Clorox: A great company but a not-so-great investment

With a market capitalization of $11.5 billion, the Clorox Company (CLX) is the smaller of the mega-cap consumer products companies. Clorox is more focused than competitors, only competing in three segments: cleaning products (approximately 40% of sales), household products (35%) and lifestyle (25%). The company is slightly less internationally diversified than peers with 78% of sales from the United States and international sales concentrated in two countries.

Clorox derives over a quarter of its $1.2 billion in international sales from Argentina and Venezuela. While this still only accounts for about 5.7% of total sales, price controls and currency depreciation in the two countries are a constant hurdle to profitability. Argentina depreciated its currency in January and is likely to depreciate again later this year after a technical default on its bonds last month.

This weakness was blamed for a 7% decline in profit reported in the fourth quarter against the same quarter last year. Net income fell to $1.29 per share on a 2% decrease in revenue to $1.51 billion. International sales were down 8% from the comparable quarter. Management held its earnings target for between $4.35 and $4.50 per share for the fiscal year on flat sales growth.

If Clorox lacks diversification in products and geographic reach, it more than makes up for it in brand identity. Nearly 90% of its brands are the number one or two top-sellers in their respective category. This brand identity comes through in higher prices and the company’s margins are close to those of larger peers, despite smaller economies of scale.


Sales growth increased last year but has been stagnant over the last three due to slow wage growth and slight shift to less expensive brands. Weakness in sales hit operating income over the three-year period as management focused on its marketing spend and neglected cost-cutting measures. Last year saw a new campaign for cost management and the operating margin improved.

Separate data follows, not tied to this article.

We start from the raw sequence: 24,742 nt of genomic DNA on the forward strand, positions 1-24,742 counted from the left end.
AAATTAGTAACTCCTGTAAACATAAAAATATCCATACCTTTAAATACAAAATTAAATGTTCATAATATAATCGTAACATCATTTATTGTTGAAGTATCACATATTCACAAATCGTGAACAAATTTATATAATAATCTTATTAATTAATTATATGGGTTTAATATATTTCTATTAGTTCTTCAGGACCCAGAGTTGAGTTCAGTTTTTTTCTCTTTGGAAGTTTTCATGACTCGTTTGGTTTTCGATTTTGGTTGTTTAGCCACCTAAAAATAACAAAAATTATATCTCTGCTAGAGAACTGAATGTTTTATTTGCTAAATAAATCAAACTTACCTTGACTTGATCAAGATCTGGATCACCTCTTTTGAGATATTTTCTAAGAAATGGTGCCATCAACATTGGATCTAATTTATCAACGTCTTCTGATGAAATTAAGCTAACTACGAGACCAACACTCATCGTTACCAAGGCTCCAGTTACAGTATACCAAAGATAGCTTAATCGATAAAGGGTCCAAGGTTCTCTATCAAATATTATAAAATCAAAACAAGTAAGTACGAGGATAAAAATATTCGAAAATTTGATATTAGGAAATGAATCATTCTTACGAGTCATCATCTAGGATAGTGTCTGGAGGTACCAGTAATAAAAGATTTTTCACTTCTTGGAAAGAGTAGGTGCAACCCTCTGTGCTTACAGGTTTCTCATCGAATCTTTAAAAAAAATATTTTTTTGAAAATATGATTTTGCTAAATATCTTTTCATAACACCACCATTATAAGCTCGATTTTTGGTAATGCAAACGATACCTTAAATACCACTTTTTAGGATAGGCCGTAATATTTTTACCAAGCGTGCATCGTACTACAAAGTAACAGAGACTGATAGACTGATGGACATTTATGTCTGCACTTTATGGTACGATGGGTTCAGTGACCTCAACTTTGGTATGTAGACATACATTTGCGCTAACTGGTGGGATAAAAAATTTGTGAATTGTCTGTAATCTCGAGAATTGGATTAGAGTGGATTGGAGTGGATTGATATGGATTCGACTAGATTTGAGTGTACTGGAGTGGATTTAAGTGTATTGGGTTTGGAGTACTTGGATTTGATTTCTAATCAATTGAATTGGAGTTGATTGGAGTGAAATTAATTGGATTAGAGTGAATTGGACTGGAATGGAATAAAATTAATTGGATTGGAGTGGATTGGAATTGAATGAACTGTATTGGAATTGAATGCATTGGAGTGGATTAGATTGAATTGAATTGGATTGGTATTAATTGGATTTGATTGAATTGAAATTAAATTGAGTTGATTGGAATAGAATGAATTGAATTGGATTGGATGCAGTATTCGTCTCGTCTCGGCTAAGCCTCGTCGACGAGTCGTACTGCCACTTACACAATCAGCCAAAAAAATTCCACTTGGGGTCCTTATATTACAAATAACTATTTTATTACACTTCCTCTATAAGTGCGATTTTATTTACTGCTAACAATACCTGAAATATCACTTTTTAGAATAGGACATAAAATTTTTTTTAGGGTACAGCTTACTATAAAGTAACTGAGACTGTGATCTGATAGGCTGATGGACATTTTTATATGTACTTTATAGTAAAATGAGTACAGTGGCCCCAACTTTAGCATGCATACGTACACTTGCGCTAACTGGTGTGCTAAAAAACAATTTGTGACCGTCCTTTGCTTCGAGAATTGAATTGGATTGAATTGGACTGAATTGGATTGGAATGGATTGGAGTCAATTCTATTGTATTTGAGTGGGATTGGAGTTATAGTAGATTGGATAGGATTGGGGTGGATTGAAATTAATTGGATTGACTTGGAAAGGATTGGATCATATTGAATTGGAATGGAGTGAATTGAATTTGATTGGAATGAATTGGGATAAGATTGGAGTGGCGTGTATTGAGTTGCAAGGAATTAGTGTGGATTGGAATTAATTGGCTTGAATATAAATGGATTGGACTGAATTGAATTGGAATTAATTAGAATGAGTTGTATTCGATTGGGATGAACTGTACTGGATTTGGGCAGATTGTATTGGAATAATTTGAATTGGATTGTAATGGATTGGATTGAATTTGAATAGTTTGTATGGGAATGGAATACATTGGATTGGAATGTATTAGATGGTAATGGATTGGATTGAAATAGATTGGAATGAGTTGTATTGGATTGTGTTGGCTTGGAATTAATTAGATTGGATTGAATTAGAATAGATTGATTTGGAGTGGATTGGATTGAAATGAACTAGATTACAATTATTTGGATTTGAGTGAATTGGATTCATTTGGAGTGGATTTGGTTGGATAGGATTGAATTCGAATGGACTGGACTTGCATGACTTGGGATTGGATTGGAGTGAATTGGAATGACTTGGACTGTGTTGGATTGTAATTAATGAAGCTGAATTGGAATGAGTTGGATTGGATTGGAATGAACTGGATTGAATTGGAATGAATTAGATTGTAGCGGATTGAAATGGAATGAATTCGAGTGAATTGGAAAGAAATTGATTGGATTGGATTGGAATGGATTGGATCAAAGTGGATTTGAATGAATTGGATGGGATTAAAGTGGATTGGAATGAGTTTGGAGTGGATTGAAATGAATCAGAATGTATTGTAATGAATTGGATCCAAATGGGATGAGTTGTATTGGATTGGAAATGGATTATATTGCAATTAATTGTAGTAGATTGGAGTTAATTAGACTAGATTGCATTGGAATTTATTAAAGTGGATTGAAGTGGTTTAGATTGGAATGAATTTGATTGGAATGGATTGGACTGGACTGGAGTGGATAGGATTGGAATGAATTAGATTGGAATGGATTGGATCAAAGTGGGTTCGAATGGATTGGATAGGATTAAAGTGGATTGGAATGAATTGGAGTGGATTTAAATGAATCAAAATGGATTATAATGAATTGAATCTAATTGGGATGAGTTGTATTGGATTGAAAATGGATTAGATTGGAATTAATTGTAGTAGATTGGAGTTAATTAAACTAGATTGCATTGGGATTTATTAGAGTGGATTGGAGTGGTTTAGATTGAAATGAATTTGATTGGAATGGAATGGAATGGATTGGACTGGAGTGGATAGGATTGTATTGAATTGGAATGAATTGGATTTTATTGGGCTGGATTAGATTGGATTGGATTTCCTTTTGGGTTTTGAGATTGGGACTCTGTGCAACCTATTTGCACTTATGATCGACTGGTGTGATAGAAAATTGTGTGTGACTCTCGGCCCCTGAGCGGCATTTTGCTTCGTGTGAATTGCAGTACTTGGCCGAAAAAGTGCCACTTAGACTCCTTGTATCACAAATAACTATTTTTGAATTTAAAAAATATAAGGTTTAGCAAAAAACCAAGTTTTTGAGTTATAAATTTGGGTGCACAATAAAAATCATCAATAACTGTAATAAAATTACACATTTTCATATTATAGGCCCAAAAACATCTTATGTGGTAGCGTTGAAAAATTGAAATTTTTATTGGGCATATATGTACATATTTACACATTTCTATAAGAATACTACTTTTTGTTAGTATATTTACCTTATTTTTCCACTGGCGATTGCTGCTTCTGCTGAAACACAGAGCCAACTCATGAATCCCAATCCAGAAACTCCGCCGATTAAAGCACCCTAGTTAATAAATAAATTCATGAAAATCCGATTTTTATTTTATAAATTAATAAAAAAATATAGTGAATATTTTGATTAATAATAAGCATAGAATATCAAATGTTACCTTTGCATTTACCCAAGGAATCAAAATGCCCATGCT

Despite having terrific brands and a long history of profits, the company’s balance sheet worries me. Cash flow from operations and free cash flow has fallen over the three- and ten-year period. While sales have rebounded slightly, they are not likely to grow more than 2% or 3% over the long-term. Debt is an astonishing 98% of the company’s capital structure though it does not seem to be spooking the capital markets too much. Clorox has $875 million in debt due in 2015 with $575 million due in January but should be able to issue longer-dated debt to raise the funds needed. The company issues ten-year bonds for approximately 3.15%, less than a percent above the rate on the ten-year Treasury Bond.

Dividends and Growth

Clorox is included in the list of S&P 500 Dividend Aristocrats with 37 consecutive years of increasing dividends and a payment since 1968. The current yield of 3.3% is slightly above the 3.2% average over the last five years. The payout ratio of 67% is below the average of 69% over the last five years and the company should have no problem sustaining the dividend.

The company has increased the dividend by an average of 8.8% annually over the last five years and has recently increased cash returned through the buyback program. Clorox repurchased $388 million in shares over the last year, above the four-year average of $298 million annually.

Volatile growth in sales and cash flows, combined with an over-leveraged balance sheet, make me a little hesitant to say that Clorox can keep up its pace of dividend growth. While the company should still be able to increase the cash return significantly every year, they will eventually need to focus on using cash to pay down debt.


Shares of Clorox are trading for 20.3 times trailing earnings, just under the industry average of 21.8 times but above the company’s five-year average of 19.1 times.

Earnings are expected at $4.42 over the next four quarters, around the midpoint of management estimates and 3.8% higher than the previous four quarters. The company has missed expectations for earnings over the last three quarters and sales are expected flat for the coming year. It could be difficult for Clorox to meet expectations for earnings and this could weigh on the shares which are already trading for a slight premium to its price multiple.

The shares look a little undervalued on a discounted cash flows basis though only slightly. I am assuming that the company can grow the dividend payment by 7% a year over the long-term with a 3.5% terminal rate. The reliance on debt to fund the company benefits Clorox with a low cost of capital but this could increase if interest rates go up when the company needs to issue bonds.

I am conflicted on shares of Clorox. The company holds some of the top spots in products it sells and should be able to return significant cash to shareholders well into the future. The shares are a little expensive and near-term problems with international sales and slow growth in the U.S. make me hesitant to sound the all clear for buyers. The stock is not a sell if you have a position but I would wait for at least a 5% pullback to buy any more.